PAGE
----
Doctor of Philosophy (PhD)


Plant Environmental Management and Soil Sciences

Document Type



The southern US environment is a very conducive environment for agriculture and fisheries. Rice farming, shrimping and water related activities help drive the local economy. However, there are several factors that impede the success of these activities. Sheath blight (SB) disease caused by Rhizoctonia solani is one of the major biotic constraints to high grain yield and quality for most commercial U.S. rice varieties. Although different breeding lines with high levels of "partial resistance" have been developed none has been used directly as a commercial variety. The first research objective of this research was to identify and develop advanced breeding lines for sheath blight resistance with high grain yield and quality through traditional breeding methods. The second research objective was to identify and evaluate non-synonymous SNP markersfor SB resistance. Seven elite breeding lines showed relatively high yields vs commercial checks in inoculated field plots. The selected lined carried SNP markers within candidate genes for sheath blight resistance including a regulatory gene on chromosome 9 was shown in RNA-Seq studies to play a role in resistance. This research demonstrated that a combination of traditional breeding and genomic approaches can facilitate rapid development of elite breeding lines with high grain yield and quality traits for southern U.S. environments.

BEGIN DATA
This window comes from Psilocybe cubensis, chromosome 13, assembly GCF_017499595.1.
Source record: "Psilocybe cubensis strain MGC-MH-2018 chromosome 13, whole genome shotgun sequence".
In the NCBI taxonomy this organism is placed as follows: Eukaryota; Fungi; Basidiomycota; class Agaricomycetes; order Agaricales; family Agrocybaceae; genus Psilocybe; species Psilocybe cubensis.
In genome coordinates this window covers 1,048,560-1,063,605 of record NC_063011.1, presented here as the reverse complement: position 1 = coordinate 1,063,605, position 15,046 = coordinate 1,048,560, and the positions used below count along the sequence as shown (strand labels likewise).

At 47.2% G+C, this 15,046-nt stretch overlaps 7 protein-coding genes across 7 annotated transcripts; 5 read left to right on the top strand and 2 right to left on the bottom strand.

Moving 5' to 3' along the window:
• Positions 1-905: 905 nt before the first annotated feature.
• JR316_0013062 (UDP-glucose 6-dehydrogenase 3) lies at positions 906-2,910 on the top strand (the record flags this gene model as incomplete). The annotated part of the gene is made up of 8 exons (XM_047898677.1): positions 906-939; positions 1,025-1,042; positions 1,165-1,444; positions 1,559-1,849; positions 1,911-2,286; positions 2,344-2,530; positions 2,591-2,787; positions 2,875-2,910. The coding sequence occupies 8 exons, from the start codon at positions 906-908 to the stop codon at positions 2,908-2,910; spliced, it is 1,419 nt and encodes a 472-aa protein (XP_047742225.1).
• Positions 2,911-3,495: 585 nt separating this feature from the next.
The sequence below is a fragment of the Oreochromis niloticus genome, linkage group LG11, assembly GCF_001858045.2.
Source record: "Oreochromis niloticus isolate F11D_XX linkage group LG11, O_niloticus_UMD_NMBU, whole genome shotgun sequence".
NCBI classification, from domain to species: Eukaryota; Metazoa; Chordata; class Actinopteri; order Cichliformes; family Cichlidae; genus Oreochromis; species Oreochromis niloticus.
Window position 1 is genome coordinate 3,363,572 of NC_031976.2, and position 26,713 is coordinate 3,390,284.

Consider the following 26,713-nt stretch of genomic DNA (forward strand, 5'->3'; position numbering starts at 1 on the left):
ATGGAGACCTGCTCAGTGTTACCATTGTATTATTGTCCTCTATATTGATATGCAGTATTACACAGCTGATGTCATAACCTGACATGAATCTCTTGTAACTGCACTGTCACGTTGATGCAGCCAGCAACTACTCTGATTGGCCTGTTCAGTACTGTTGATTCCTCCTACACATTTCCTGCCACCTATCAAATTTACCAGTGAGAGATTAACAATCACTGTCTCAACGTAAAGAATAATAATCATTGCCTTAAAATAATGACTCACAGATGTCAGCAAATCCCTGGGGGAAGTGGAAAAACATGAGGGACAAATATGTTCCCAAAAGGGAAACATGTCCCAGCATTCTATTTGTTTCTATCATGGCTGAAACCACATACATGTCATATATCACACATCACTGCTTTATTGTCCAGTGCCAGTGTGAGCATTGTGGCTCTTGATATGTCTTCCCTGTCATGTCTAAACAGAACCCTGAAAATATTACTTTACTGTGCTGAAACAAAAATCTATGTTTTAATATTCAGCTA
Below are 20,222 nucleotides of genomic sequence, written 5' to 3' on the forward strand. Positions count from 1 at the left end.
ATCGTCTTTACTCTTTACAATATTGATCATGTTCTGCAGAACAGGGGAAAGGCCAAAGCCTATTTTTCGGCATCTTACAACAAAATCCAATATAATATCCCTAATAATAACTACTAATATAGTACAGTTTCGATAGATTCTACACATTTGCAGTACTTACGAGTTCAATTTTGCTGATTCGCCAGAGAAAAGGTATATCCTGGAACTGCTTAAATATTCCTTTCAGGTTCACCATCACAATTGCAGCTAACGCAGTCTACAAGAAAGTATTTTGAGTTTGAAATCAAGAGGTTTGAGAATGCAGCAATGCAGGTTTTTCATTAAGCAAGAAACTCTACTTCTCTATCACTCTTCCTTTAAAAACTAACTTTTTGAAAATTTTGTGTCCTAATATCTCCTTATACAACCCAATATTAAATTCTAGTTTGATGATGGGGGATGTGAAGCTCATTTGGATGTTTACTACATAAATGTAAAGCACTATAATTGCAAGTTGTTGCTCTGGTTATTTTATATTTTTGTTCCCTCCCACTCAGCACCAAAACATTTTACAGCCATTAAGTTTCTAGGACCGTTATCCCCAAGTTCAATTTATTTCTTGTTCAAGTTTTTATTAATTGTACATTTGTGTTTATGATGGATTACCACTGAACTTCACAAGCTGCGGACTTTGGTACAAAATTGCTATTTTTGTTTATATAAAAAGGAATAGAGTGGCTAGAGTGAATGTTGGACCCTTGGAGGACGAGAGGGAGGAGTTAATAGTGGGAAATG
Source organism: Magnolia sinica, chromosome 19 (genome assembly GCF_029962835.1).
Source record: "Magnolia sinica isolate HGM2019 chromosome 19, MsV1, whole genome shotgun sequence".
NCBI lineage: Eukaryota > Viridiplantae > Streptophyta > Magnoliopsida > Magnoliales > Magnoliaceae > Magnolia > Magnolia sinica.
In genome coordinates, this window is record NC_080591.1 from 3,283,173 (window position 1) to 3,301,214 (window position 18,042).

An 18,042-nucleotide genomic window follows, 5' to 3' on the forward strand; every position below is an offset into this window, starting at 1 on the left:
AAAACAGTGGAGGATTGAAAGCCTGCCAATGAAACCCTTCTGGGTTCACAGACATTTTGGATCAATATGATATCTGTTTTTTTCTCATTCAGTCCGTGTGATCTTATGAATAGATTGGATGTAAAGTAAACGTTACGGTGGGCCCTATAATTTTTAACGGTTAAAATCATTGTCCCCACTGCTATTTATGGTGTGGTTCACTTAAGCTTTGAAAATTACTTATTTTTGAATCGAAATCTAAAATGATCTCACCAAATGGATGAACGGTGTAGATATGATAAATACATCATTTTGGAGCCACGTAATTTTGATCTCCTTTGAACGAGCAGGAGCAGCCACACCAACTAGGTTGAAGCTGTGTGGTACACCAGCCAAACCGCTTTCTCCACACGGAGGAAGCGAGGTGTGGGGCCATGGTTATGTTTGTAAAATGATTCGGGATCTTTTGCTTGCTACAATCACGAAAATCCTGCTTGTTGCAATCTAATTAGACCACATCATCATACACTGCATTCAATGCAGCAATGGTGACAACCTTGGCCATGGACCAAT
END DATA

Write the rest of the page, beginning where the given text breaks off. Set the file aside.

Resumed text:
The third research objective was focused on Salvinia molesta,giant aquatic fern which invades bayous, large lagoons and lakes and is considered as a major problem to Louisiana and Texas. Genetic and phenotypic diversity study of S. molestain these locations showed a significant variation for all five morphological traits measured both within and across collection sites. Although substantial morphological and molecular variations were detected both within and among populations, all data from this study suggested that these six populations were derived originally from the same clonal or related populations. A practical implication of this result is that different and location-specific control strategies for S. molesta most likely will be needed.



Committee Chair

Oard, James H.